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Article
Publication date: 1 February 2016

Robert Gurney

The purpose of this paper is to fill an apparent gap in the literature addressing issues of leadership and change – the development and activities of constructing and leading…

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Abstract

Purpose

The purpose of this paper is to fill an apparent gap in the literature addressing issues of leadership and change – the development and activities of constructing and leading sports sciences and medicine professions, and similarly, the construction and leadership of multidisciplinary/inter-disciplinary organisations that practice sports sciences and medicine.

Design/methodology/approach

This study incorporated explorations through conducting both interviews and survey questionnaires with members of Sports Medicine Australia (SMA). The interviews (qualitative) were semi-structured and asked questions addressing what changed, why change and how change was implemented.

Findings

The health sciences and medicine professions moving to specialised sports sciences and medicine disciplines and SMA, evolved through forces driving the need for change (legitimacy, resource dependency, positioning and core competencies).

Practical implications

The knowledge developed from understanding activities of change that traditional professions conducted to become specialised Disciplines and parallel changes in a single Discipline organisation evolving to an umbrella organisation (SMA), comprised a membership of specialised Disciplines, can act as a catalyst for inquiry by other professional and organisational groups.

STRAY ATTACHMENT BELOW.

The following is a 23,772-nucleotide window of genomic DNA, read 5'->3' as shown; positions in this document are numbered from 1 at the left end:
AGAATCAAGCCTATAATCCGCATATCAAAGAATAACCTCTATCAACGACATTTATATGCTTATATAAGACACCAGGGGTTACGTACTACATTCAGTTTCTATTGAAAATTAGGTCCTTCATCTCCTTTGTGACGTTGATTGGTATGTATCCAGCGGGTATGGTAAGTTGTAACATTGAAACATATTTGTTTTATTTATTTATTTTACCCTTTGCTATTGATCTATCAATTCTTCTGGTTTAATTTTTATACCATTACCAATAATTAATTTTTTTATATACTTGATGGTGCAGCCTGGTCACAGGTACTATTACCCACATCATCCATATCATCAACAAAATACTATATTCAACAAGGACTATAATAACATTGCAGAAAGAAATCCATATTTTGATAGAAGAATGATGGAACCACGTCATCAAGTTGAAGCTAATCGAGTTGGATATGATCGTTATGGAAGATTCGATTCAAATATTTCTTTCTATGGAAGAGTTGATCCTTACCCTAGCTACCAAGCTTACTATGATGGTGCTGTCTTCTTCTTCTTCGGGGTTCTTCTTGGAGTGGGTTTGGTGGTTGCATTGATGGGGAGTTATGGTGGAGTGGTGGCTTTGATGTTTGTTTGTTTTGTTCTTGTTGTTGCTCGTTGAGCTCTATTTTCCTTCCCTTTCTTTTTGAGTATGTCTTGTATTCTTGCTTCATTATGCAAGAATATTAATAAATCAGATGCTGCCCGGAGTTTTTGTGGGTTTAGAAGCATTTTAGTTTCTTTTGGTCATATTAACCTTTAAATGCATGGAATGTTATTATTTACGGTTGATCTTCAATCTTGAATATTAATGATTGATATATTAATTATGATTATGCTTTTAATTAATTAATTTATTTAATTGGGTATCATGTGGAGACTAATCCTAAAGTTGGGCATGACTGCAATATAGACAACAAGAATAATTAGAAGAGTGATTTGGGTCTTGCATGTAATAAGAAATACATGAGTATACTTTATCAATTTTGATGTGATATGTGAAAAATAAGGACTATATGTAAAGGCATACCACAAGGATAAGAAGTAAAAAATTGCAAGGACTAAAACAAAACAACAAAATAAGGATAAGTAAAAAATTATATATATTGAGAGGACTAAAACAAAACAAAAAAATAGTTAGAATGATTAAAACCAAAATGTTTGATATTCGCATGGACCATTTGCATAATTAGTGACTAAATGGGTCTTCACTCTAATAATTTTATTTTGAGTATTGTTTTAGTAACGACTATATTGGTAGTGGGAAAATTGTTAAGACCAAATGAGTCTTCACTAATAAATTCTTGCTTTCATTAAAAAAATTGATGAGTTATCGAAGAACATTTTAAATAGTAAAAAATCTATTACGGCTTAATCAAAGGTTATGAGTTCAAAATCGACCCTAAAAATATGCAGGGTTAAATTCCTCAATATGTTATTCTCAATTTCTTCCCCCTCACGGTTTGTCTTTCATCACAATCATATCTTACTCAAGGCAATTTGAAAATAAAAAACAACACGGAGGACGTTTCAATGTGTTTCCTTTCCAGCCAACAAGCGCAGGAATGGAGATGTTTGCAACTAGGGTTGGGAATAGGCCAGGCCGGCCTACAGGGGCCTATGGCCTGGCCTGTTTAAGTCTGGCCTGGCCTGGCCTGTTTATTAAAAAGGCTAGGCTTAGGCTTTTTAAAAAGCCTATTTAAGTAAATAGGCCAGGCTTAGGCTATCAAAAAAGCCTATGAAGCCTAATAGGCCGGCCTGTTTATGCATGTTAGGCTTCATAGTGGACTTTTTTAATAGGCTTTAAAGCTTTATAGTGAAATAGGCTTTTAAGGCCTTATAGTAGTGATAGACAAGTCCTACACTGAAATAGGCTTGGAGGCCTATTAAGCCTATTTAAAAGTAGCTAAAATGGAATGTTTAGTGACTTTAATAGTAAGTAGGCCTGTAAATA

Originality/value

The findings of this study contributes to the literature investigating change in professional and organisations fields. More specifically, this study promotes inquiry into leadership practices of sports sciences and medicine, as contributors to the field of health services.

Details

Leadership in Health Services, vol. 29 no. 1
Type: Research Article
ISSN: 1751-1879

Keywords

Article
Publication date: 1 September 2012

Avi Friedman and Robyn Whitwham

Recognized for their high density and resources conservation, townhouses are attracting homebuyers and builders once again. With housing affordability being an issue in many…

Abstract

Recognized for their high density and resources conservation, townhouses are attracting homebuyers and builders once again. With housing affordability being an issue in many nations, the interior and the exterior must be cost effective. Their proportions, however, pose a particular design challenge. The typically narrow width limit design options and the long footprint restrict the amount of light that reaches the dwelling's center.

This article presents strategies used by designers of notable townhouses with a width smaller than 6 meters to best solve those challenges. The authors studied interior design of 28 narrow units and drew conclusions about key principles that facilitated their planning. The research demonstrates that space efficiency can be achieved by employing open plans, minimizing circulation, using light colors, varying ceiling heights, suitable window placement and creative storage fixtures.

Details

Open House International, vol. 37 no. 3
Type: Research Article
ISSN: 0168-2601

Keywords

Article
Publication date: 1 February 1982

PETER JACKAMAN

BORN in 1780, one of twelve children of a successful Quaker banker, Elizabeth Gurney herself became converted to Quakerism at the age of 18 and eventually, after the death of her…

Abstract